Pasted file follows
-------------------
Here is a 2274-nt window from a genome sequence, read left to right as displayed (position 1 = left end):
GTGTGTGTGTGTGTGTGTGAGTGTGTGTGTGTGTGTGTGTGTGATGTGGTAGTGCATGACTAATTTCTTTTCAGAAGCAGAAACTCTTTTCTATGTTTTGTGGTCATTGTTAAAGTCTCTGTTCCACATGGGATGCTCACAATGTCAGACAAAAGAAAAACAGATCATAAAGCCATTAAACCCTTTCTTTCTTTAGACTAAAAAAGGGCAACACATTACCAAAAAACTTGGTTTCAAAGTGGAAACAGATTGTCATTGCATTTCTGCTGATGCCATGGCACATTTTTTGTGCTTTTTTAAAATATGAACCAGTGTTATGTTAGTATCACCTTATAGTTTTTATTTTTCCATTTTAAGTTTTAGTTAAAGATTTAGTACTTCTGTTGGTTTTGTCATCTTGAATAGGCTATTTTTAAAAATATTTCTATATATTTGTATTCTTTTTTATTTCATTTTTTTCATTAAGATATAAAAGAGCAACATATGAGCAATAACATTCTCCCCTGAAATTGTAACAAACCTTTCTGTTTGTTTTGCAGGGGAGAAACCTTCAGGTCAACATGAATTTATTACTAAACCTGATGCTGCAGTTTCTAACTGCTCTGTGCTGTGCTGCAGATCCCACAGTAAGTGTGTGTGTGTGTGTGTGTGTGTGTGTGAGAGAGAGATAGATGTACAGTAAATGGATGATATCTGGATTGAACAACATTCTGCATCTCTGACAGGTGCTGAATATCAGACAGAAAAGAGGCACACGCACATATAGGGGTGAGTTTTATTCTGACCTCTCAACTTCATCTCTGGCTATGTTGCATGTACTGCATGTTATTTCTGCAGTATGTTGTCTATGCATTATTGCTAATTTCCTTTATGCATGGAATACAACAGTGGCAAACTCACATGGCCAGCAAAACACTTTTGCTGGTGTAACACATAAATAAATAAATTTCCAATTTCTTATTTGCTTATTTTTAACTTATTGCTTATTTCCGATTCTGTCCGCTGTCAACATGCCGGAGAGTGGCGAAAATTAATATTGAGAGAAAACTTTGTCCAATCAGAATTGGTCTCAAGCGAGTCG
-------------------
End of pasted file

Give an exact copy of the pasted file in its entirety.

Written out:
Here is a 2274-nt window from a genome sequence, read left to right as displayed (position 1 = left end):
GTGTGTGTGTGTGTGTGTGAGTGTGTGTGTGTGTGTGTGTGTGATGTGGTAGTGCATGACTAATTTCTTTTCAGAAGCAGAAACTCTTTTCTATGTTTTGTGGTCATTGTTAAAGTCTCTGTTCCACATGGGATGCTCACAATGTCAGACAAAAGAAAAACAGATCATAAAGCCATTAAACCCTTTCTTTCTTTAGACTAAAAAAGGGCAACACATTACCAAAAAACTTGGTTTCAAAGTGGAAACAGATTGTCATTGCATTTCTGCTGATGCCATGGCACATTTTTTGTGCTTTTTTAAAATATGAACCAGTGTTATGTTAGTATCACCTTATAGTTTTTATTTTTCCATTTTAAGTTTTAGTTAAAGATTTAGTACTTCTGTTGGTTTTGTCATCTTGAATAGGCTATTTTTAAAAATATTTCTATATATTTGTATTCTTTTTTATTTCATTTTTTTCATTAAGATATAAAAGAGCAACATATGAGCAATAACATTCTCCCCTGAAATTGTAACAAACCTTTCTGTTTGTTTTGCAGGGGAGAAACCTTCAGGTCAACATGAATTTATTACTAAACCTGATGCTGCAGTTTCTAACTGCTCTGTGCTGTGCTGCAGATCCCACAGTAAGTGTGTGTGTGTGTGTGTGTGTGTGTGTGAGAGAGAGATAGATGTACAGTAAATGGATGATATCTGGATTGAACAACATTCTGCATCTCTGACAGGTGCTGAATATCAGACAGAAAAGAGGCACACGCACATATAGGGGTGAGTTTTATTCTGACCTCTCAACTTCATCTCTGGCTATGTTGCATGTACTGCATGTTATTTCTGCAGTATGTTGTCTATGCATTATTGCTAATTTCCTTTATGCATGGAATACAACAGTGGCAAACTCACATGGCCAGCAAAACACTTTTGCTGGTGTAACACATAAATAAATAAATTTCCAATTTCTTATTTGCTTATTTTTAACTTATTGCTTATTTCCGATTCTGTCCGCTGTCAACATGCCGGAGAGTGGCGAAAATTAATATTGAGAGAAAACTTTGTCCAATCAGAATTGGTCTCAAGCGAGTCG